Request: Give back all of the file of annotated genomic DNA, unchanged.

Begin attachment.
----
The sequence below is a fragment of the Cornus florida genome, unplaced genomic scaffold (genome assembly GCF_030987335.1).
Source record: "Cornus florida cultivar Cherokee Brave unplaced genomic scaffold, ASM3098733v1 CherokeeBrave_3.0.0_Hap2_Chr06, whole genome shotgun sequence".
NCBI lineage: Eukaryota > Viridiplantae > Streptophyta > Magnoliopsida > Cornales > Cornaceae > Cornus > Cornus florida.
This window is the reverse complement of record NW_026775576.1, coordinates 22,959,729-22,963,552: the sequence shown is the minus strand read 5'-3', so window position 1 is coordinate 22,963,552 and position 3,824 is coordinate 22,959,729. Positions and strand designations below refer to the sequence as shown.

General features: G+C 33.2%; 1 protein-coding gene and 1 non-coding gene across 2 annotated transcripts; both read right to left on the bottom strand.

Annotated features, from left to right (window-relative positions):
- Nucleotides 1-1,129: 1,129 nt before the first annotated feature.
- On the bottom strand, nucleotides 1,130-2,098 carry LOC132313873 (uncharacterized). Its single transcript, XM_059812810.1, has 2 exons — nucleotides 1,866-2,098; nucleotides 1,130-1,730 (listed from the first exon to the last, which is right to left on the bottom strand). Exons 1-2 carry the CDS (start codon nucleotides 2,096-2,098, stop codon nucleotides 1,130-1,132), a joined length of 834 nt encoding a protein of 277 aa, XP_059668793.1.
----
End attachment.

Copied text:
The sequence below is a fragment of the Cornus florida genome, unplaced genomic scaffold (genome assembly GCF_030987335.1).
Source record: "Cornus florida cultivar Cherokee Brave unplaced genomic scaffold, ASM3098733v1 CherokeeBrave_3.0.0_Hap2_Chr06, whole genome shotgun sequence".
NCBI lineage: Eukaryota > Viridiplantae > Streptophyta > Magnoliopsida > Cornales > Cornaceae > Cornus > Cornus florida.
This window is the reverse complement of record NW_026775576.1, coordinates 22,959,729-22,963,552: the sequence shown is the minus strand read 5'-3', so window position 1 is coordinate 22,963,552 and position 3,824 is coordinate 22,959,729. Positions and strand designations below refer to the sequence as shown.

General features: G+C 33.2%; 1 protein-coding gene and 1 non-coding gene across 2 annotated transcripts; both read right to left on the bottom strand.

Annotated features, from left to right (window-relative positions):
- Nucleotides 1-1,129: 1,129 nt before the first annotated feature.
- On the bottom strand, nucleotides 1,130-2,098 carry LOC132313873 (uncharacterized). Its single transcript, XM_059812810.1, has 2 exons — nucleotides 1,866-2,098; nucleotides 1,130-1,730 (listed from the first exon to the last, which is right to left on the bottom strand). Exons 1-2 carry the CDS (start codon nucleotides 2,096-2,098, stop codon nucleotides 1,130-1,132), a joined length of 834 nt encoding a protein of 277 aa, XP_059668793.1.